Waiting for Elvis by Toni Graham
I don’t like chick lit. A woman trying to make a statement about her sex by creating a character with an I-don’t-need-a-man-to-make-me-happy attitude, or one trying to showcase femininity and the vulnerability that comes with it doesn’t keep me interested. Usually, it’s enough to make me put a book back on the shelf. In her second short story collection, Waiting for Elvis, Toni Graham uses her character crafting skills to prove that women can be a bit of both. She convinces readers that they can be vulnerable and naïve, as well as independent and headstrong. She also convinced me not to judge a book by its back cover.
Jane, a psychotherapist-turned-dog-walker-turned-psychotherapist, is the character you grow to love through the stories she inhabits. She is unsure of herself, quitting her job as a psychotherapist because she often feels more like a patient than a doctor, only to return. She is self-conscious, often bordering on vain, about her expanding waistline and the “secretary spread” of her backside. At times it gets a bit pathetic the way she longs for a lover, yet still obsesses over her deceased boyfriend Lars. She lives on her own, is self-employed, and even packs up everything to move from the town she grew up in to a place where she knows nobody. It is this mix of character traits that make Jane seem like a complete human instead of a stereotype, and they are the reason to keep turning the page.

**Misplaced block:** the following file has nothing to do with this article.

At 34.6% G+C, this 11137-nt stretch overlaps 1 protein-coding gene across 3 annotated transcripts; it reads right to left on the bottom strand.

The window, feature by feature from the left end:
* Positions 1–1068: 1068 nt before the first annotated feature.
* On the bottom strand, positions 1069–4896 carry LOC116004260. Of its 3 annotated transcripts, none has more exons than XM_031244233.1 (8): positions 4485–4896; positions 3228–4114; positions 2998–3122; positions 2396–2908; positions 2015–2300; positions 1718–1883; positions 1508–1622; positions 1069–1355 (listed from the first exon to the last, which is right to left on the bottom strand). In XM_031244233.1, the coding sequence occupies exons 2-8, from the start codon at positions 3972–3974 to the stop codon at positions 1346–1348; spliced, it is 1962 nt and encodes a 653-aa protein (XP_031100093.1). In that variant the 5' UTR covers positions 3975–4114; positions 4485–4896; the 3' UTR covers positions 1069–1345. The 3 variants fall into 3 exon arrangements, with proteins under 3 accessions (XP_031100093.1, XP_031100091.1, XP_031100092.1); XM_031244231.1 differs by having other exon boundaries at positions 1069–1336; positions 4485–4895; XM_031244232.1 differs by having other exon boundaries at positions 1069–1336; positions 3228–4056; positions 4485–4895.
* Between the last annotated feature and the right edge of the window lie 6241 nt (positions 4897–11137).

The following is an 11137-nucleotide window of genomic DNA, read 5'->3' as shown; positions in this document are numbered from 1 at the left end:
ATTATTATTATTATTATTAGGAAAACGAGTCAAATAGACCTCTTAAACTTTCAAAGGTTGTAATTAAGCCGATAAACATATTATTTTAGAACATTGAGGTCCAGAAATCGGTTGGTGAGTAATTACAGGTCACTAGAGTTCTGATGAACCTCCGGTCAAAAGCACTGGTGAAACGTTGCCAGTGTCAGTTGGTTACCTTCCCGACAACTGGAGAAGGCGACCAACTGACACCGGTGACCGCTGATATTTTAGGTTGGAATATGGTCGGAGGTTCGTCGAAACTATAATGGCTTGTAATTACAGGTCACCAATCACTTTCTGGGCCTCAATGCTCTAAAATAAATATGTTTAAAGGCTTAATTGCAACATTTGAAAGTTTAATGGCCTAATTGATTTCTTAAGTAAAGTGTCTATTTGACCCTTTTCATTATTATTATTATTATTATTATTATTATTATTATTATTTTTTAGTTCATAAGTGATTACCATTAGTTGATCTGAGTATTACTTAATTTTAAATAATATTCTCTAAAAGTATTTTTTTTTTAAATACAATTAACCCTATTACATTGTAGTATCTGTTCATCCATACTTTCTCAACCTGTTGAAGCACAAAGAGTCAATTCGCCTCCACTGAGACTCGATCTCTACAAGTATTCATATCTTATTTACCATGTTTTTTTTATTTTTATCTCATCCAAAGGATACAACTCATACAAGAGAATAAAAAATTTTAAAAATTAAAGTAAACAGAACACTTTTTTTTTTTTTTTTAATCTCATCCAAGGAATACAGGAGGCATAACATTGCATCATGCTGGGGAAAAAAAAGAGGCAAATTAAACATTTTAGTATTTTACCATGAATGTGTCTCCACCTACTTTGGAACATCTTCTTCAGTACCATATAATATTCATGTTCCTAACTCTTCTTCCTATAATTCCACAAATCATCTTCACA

Drawing you in with her character, Graham keeps you intertwined in Jane’s life, using her personality to create humorous yet creepy scenarios. Jane’s constant paranoia and her insecurities are used as a backdrop for situations, instead of the only focus of them. “Ultrasaurus” has her calling 911 because she believes a man who called to return her bank checks is breaking into her apartment instead. “In the Book of Blue Dogs” she is startled from a heavy cry as the TV turns on because the Clapper picked up the weeping. This ability gives the work a subtly that peaks the reader’s curiosity and at one moment will have you laughing to yourself and at others overcome with a nervous knot in the pit of your stomach.
But, Graham makes you wait for the full impact of her craftsmanship. Her skills as an author don’t really shine until a few stories in. Starting out, she seems unsure about her character, as well as her reader’s ability to retain information story to story. In “Kilter,” the first story of the collection, Jane seems like a different person, with a different job and an outlook on life that borders on self-pity. There isn’t much of the self-determined female Jane is developed into later. And if the self-absorbed woman isn’t enough to make you want to put down the book, then maybe the thought that you are being talked down to will. Information is reiterated every few pages and it seems she doesn’t trust you to remember what she has to say.
Redundancy is let up as the book continues and eventually fades into the back, and you are able to focus on the craftsmanship of Graham as a writer. Jane develops into a character drawn as someone that could easily be your wife, mother, or sister. The situations she’s placed in are those that every woman can relate to in some aspect or another. She is neither the feminist stereotype, nor the dependent chick lit stereotype. She is a hybrid of both and reading these stories will cause a smile to spread across your face as you are reminded of the dynamic, at times slightly crazy, idiosyncrasies of the female species.
Waiting for Elvis by Toni Graham